Wednesday, December 29, 2010

Influenza Vaccine a Good Match for Circulating Strains

We are seeing a quick rise in the number of influenza cases in the office. We are identifying both influenza A and B with our rapid tests. While we have had a few patients test positive for influenza even though they received this year's vaccine, the data from the CDC is so far showing a good match between the strains contained in the vaccine and the strains that are causing illness. The strains are also sensitive to oseltamivir (Tamiflu) so far this season.

Here is an excerpt from the CDC's Influenza Update:

Antigenic Characterization:
CDC has antigenically characterized 89 influenza viruses [13 2009 influenza A (H1N1) viruses, 26 influenza A (H3N2) viruses, and 50 influenza B viruses] collected by U.S. laboratories since October 1, 2010.

2009 Influenza A (H1N1) [13]

All 13 were characterized as A/California/7/2009-like, the influenza A (H1N1) component of the 2010-11 influenza vaccine for the Northern Hemisphere.
Influenza A (H3N2) [26]

All 26 were characterized as A/Perth/16/2009-like, the influenza A (H3N2) component of the 2010-11 influenza vaccine for the Northern Hemisphere.
Influenza B [50]

All 50 viruses belong to the B/Victoria lineage of viruses and was characterized as B/Brisbane/60/2008-like, the recommended influenza B component for the 2010-11 Northern Hemisphere influenza vaccine.
Antiviral Resistance:
Testing of 2009 influenza A (H1N1), influenza A (H3N2), and influenza B virus isolates for resistance to neuraminidase inhibitors (oseltamivir and zanamivir) is performed at CDC using a functional assay. Additional 2009 influenza A (H1N1) clinical samples are tested for a single known mutation in the neuraminidase protein of the virus that confers oseltamivir resistance (H275Y). The data summarized below combine the results of both test methods and includes samples that were tested as part of routine surveillance purposes; it does not include diagnostic testing specifically done because of clinical suspicion of antiviral resistance.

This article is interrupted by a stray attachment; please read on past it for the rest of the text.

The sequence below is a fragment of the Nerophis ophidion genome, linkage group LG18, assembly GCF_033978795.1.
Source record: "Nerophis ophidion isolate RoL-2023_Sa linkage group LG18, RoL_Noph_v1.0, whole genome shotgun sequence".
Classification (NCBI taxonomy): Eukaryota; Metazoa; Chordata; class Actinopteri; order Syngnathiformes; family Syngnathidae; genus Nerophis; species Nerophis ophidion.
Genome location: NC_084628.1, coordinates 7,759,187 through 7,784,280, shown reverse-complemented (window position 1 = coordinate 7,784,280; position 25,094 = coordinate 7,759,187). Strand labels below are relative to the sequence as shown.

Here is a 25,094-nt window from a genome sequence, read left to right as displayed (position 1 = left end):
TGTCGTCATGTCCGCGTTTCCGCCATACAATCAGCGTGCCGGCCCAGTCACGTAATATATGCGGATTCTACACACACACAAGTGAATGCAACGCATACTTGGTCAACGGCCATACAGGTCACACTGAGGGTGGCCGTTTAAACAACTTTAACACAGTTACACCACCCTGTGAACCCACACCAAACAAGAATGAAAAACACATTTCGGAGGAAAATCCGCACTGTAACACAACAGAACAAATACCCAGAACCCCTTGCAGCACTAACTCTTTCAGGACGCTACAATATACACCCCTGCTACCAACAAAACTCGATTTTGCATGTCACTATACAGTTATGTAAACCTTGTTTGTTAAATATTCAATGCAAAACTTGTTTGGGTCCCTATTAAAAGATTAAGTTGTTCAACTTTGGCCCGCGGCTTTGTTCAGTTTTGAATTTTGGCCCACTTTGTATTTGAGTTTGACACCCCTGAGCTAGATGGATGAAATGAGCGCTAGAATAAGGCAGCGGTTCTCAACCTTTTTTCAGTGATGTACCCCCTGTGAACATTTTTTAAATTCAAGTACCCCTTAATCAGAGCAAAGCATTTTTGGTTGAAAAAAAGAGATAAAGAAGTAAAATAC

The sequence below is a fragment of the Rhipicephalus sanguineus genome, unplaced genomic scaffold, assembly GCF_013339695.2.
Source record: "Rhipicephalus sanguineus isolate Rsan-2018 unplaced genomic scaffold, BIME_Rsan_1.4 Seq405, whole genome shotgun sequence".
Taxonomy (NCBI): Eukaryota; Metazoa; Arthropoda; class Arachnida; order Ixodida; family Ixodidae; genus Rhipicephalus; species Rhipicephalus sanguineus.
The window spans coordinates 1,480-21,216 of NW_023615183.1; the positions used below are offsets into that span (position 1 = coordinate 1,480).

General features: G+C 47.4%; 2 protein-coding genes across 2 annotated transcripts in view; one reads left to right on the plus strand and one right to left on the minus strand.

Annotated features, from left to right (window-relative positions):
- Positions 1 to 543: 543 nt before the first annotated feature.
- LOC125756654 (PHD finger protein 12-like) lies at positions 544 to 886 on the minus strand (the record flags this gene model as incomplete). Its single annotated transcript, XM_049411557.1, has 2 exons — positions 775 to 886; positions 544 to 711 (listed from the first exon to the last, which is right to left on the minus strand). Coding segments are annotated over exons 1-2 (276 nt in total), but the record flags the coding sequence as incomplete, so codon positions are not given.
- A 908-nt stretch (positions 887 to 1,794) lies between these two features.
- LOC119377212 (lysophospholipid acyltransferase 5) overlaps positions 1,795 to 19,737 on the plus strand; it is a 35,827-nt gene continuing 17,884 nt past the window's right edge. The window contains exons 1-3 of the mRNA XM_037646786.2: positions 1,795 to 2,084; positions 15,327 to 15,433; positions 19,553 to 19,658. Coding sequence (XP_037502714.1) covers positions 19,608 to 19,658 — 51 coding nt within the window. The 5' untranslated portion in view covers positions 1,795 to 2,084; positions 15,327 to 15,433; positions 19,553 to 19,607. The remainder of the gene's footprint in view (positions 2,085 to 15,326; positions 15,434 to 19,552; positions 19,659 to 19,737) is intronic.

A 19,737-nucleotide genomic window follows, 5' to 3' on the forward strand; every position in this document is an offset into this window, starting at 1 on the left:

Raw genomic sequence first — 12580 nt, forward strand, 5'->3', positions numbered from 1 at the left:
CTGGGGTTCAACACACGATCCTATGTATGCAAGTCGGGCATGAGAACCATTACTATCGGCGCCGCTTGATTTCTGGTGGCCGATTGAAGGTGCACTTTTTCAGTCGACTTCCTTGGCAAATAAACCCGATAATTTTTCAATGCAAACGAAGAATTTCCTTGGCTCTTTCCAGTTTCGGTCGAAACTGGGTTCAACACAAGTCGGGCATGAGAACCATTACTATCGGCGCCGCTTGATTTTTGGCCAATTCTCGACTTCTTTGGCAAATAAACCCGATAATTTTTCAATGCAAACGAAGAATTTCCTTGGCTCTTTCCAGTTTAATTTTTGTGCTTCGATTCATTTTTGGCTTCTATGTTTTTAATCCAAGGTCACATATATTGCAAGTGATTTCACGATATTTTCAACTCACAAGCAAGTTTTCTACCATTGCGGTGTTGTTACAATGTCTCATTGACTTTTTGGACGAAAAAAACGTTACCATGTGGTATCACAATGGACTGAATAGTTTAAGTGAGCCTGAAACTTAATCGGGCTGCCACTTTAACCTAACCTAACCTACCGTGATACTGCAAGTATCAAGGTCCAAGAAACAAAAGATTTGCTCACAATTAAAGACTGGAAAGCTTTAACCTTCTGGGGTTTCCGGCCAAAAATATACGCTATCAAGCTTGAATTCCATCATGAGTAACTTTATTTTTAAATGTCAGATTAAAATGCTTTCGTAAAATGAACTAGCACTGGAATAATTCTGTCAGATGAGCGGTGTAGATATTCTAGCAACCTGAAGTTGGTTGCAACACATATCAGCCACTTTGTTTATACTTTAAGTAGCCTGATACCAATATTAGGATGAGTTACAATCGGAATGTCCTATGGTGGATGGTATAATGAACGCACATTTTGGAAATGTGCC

High levels of resistance to the adamantanes (amantadine and rimantadine) persist among 2009 influenza A (H1N1) and A (H3N2) viruses (the adamantanes are not effective against influenza B viruses) circulating globally. As a result of the sustained high levels of resistance, data from adamantane resistance testing are not presented weekly in the table below.

To prevent the spread of antiviral resistant virus strains, CDC reminds clinicians and the public of the need to continue hand and cough hygiene measures for the duration of any symptoms of influenza, even while taking antiviral medications. Additional information on antiviral recommendations for treatment and chemoprophylaxis of influenza virus infection is available at

Wednesday, December 22, 2010

Flu Clinic Days

Starting in January, we will be scheduling flu clinics on Wednesday's from 2-5 and Friday's from 2-5. If your children haven't received their flu vaccine yet, please call our office and schedule an appointment. We still have flu shots and flu mist for all insurances and VFC.

Thursday, December 16, 2010

Monday, December 6, 2010

Guidelines on Food Allergy Updated

The National Institutes of Health's National Institute of Allergy and Infectious Diseases (NIAID) has released updated guidelines on diagnosis and treatment of food allergies. The summary page for parents and patients can be found HERE.


--Most children with allergies to milk, egg, soy, and wheat will eventually be able to tolerate these allergens, while tree nut and peanut allergies are less likely to resolve with time. Likewise, food allergies that begin in adulthood are likely to persist.

--Food allergies tend to coexist with asthma, atopic dermatitis, eosinophilic esophagitis, and exercise-induced asthma. Eliminating food allergens can improve symptoms of some of these comorbid conditions.

--The guidelines do not recommend restricting maternal diet during pregnancy or lactation to prevent the development or clinical course of food allergies, but they do recommend exclusive breast-feeding of all infants until age 4 to 6 months, unless medical reasons contraindicate breast-feeding.

According to Dr. Hugh Sampson, the guidelines concur with current American Academy of Pediatrics guidelines. "There is no evidence that delaying certain foods, even foods that are considered allergenic, (is) going to have any significant effect on the development of allergy," he said.

-Food allergies should be confirmed, because studies indicate that 50% to 90% of presumed food allergies are, in fact, not allergies.